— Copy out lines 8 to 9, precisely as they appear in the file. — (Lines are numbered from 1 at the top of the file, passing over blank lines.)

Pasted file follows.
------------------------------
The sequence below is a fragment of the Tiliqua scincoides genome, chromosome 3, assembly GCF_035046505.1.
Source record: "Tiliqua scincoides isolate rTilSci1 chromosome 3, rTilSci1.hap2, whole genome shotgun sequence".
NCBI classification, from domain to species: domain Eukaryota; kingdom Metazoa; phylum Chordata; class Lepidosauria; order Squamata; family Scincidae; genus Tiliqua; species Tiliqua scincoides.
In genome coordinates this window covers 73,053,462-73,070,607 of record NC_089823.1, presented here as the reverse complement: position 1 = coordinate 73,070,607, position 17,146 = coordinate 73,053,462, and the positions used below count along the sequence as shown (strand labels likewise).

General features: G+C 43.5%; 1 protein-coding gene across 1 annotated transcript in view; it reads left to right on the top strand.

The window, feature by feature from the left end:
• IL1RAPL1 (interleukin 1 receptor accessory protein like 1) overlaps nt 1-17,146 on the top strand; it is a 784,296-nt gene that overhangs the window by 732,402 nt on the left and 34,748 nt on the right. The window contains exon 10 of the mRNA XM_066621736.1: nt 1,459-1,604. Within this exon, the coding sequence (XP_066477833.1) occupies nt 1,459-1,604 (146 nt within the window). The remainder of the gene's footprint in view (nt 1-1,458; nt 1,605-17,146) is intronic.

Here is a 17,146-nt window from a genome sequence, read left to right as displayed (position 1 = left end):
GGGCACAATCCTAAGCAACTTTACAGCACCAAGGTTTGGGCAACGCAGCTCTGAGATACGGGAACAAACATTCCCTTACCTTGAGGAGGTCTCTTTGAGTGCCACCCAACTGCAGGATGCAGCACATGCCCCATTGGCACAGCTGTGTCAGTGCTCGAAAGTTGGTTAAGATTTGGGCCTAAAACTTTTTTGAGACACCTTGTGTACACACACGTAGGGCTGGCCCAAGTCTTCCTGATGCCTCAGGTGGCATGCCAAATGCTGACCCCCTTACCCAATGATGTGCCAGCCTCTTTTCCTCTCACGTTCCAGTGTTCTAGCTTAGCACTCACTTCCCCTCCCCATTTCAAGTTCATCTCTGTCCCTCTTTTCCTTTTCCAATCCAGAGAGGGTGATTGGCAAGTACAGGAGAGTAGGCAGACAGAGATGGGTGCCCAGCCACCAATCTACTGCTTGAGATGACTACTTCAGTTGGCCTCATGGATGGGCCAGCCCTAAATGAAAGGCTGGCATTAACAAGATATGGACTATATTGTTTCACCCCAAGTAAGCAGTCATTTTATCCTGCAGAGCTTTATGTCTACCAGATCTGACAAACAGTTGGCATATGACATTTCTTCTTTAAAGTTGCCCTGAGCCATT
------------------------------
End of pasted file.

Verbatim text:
Here is a 17,146-nt window from a genome sequence, read left to right as displayed (position 1 = left end):
GGGCACAATCCTAAGCAACTTTACAGCACCAAGGTTTGGGCAACGCAGCTCTGAGATACGGGAACAAACATTCCCTTACCTTGAGGAGGTCTCTTTGAGTGCCACCCAACTGCAGGATGCAGCACATGCCCCATTGGCACAGCTGTGTCAGTGCTCGAAAGTTGGTTAAGATTTGGGCCTAAAACTTTTTTGAGACACCTTGTGTACACACACGTAGGGCTGGCCCAAGTCTTCCTGATGCCTCAGGTGGCATGCCAAATGCTGACCCCCTTACCCAATGATGTGCCAGCCTCTTTTCCTCTCACGTTCCAGTGTTCTAGCTTAGCACTCACTTCCCCTCCCCATTTCAAGTTCATCTCTGTCCCTCTTTTCCTTTTCCAATCCAGAGAGGGTGATTGGCAAGTACAGGAGAGTAGGCAGACAGAGATGGGTGCCCAGCCACCAATCTACTGCTTGAGATGACTACTTCAGTTGGCCTCATGGATGGGCCAGCCCTAAATGAAAGGCTGGCATTAACAAGATATGGACTATATTGTTTCACCCCAAGTAAGCAGTCATTTTATCCTGCAGAGCTTTATGTCTACCAGATCTGACAAACAGTTGGCATATGACATTTCTTCTTTAAAGTTGCCCTGAGCCATT